Update: Below is an article on the Internet sales tax rules for this state prior to the Supreme Court's decision in South Dakota v. Wayfair Inc. on June 21, 2018. The Wayfair decision overturned the prior rule established in Quill Corporation v. North Dakota which prohibited states from requiring a business to collect sales tax unless the business had a physical presence in the state. Some states already had laws prior to the Wayfair decision (commonly referred to as Amazon Laws) that require larger Internet sellers without a physical presence in the state to collect and pay sales tax under certain circumstances. It is expected that states will now pass new laws requiring online retailers to collect sales tax for sales within their state. We will update this article as the laws change. For more information, see Internet Sales Tax: A 50-State Guide to State Laws.
New Hampshire, along with Alaska, Delaware, Montana, and Oregon, is one of five states with no state sales tax. Therefore, if you are selling goods or products over the Internet to customers located in New Hampshire, sales tax for those customers should be a non-issue.
However, at the federal level, Congress has repeatedly considered legislation that would affect large Internet retailers and how online sales taxes are collected in all states. The most recent form of a proposed federal law is the Marketplace Fairness Act of 2015. As in previous versions, the 2015 Act would allow states to require sellers not physically located in their state to collect taxes on online and catalog sales made to people in their state. Sellers that make $1 million or less in annual sales and have no physical presence in the state would be exempt from this requirement. States would have to meet certain criteria to simplify their sales tax laws and make sales tax collection easier before they could require sellers to collect the tax.
Sales Tax Statement from New Hampshire’s Taxing Authority
The New Hampshire Department of Revenue Administration (DORA) has a webpage containing the very simple statement that “New Hampshire does not have . . . a general sales tax.” (The same statement also mentions there is no state income tax on employee wages.)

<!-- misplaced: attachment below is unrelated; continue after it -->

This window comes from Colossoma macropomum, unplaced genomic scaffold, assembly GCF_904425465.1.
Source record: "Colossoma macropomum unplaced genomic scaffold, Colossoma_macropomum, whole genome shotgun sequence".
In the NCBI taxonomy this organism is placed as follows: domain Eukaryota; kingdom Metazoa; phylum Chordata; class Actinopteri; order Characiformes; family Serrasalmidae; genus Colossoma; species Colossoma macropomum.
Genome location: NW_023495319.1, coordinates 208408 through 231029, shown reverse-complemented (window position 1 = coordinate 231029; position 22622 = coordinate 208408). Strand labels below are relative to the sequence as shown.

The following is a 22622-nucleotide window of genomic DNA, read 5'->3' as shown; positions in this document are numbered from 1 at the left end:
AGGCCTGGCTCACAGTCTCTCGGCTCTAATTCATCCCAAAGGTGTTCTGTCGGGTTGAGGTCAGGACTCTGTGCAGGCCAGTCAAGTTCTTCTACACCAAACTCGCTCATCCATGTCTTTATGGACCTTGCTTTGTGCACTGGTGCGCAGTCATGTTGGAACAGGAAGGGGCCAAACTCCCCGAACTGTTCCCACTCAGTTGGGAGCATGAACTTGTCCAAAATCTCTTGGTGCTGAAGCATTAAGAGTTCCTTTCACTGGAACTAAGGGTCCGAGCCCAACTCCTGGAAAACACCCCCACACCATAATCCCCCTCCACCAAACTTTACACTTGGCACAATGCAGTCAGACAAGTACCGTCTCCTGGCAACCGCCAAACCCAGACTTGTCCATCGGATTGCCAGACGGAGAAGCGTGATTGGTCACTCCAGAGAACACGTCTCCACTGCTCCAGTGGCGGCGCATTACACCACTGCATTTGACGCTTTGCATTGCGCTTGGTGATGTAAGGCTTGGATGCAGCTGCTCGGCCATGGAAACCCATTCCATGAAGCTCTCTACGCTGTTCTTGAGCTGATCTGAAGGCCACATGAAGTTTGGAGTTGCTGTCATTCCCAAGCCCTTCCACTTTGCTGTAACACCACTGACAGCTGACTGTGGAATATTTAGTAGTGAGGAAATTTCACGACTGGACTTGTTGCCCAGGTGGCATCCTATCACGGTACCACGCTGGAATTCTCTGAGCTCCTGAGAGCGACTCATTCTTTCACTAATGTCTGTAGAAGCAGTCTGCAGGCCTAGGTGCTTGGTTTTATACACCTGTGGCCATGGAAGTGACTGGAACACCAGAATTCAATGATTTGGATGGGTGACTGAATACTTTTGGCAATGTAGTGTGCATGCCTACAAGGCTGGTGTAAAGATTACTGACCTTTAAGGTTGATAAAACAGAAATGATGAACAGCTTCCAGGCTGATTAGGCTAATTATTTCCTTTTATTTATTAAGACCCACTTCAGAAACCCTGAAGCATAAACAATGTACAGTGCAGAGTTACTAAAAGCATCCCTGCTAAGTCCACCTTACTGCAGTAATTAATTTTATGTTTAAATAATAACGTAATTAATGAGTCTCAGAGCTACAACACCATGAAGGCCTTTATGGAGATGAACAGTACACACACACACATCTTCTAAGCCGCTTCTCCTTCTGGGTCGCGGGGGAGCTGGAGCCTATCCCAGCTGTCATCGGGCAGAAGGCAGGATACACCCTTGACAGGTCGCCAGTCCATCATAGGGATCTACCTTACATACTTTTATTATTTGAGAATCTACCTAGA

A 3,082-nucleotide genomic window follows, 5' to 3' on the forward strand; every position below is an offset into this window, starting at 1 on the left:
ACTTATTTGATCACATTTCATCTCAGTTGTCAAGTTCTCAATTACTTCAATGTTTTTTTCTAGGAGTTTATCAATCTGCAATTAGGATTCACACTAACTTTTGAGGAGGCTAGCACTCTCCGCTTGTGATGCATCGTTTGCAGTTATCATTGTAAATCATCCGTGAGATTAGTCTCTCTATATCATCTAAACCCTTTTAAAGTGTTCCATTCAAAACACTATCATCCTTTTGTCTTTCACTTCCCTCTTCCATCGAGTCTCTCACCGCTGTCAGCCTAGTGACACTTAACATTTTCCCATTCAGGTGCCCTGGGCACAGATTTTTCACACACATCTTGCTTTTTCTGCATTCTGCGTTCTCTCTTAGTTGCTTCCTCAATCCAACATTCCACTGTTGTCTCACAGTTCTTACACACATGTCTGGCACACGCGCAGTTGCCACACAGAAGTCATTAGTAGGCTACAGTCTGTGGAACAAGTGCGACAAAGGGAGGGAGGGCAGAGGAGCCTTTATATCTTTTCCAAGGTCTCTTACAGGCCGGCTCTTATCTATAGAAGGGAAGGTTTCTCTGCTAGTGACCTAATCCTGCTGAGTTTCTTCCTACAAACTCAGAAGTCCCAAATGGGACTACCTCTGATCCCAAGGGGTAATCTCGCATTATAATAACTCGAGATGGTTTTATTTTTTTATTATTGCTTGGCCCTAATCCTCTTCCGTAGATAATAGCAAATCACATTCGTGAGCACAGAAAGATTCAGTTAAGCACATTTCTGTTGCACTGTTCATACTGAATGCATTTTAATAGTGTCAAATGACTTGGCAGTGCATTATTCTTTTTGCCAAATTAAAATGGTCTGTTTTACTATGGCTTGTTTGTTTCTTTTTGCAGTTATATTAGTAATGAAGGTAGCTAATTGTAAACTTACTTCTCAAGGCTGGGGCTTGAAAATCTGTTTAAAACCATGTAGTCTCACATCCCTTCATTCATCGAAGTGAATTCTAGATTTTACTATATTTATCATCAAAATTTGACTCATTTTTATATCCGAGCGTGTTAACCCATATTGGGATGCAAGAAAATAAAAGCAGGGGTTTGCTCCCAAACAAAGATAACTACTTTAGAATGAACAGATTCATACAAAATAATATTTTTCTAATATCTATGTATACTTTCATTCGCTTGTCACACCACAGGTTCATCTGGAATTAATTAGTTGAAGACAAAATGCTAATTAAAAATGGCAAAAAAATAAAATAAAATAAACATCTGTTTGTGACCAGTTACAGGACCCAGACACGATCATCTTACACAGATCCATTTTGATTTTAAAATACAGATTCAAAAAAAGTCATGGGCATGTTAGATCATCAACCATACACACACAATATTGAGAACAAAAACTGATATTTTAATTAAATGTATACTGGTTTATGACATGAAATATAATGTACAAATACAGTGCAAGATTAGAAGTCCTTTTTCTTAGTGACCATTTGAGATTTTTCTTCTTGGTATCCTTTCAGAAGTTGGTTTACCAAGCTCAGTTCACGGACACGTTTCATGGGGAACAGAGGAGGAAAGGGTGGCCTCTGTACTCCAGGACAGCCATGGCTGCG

You can find a list of the taxes that New Hampshire does have on a separate DORA webpage. However, it is extremely unlikely that any of those taxes would be relevant to an out-of-state Internet retailer.
For States That Do Have Sales Tax
The current default rule throughout the United States is that you must collect sales tax on Internet sales to customers in those states where your business has a physical presence—assuming, of course, that the state involved has a sales tax. The physical presence rule is based on a 1992 United States Supreme Court decision, Quill Corp. v. North Dakota, that addressed the obligations of mail order businesses to collect sales tax on out-of-state sales; the decision has been extended to include online retailers. Generally speaking, a physical presence means having:
As you might expect, the corollary to the physical presence rule is that, if you do not have a physical presence in the state, you generally are not required to collect sales tax for an Internet-based sale to someone in that state.
Because New Hampshire has no sales tax, these rules are not relevant to sales you make to New Hampshire customers.
An Issue for New Hampshire-based Internet Businesses
If you are based in New Hampshire, and are doing a lot of business, you may already be aware of the various proposed federal laws that would require large New Hampshire Internet retailers to collect sales tax in other states. Any such law would be contentious. Back in 2012, for example, a leading New Hampshire newspaper reported that New Hampshire representatives in the House and Senate strongly opposed the then-current version of the proposed law.
Because Internet sales tax is a subject of ongoing debate, you should periodically consider checking the DORA website. For more general information on taxes on Internet sales, see Nolo's article Sales Tax on the Internet. And, for information on the rules about collecting sales tax for Internet sales in any other state, see Nolo’s article, 50-State Guide to Internet Sales Tax Laws.
Updated: April 14, 2016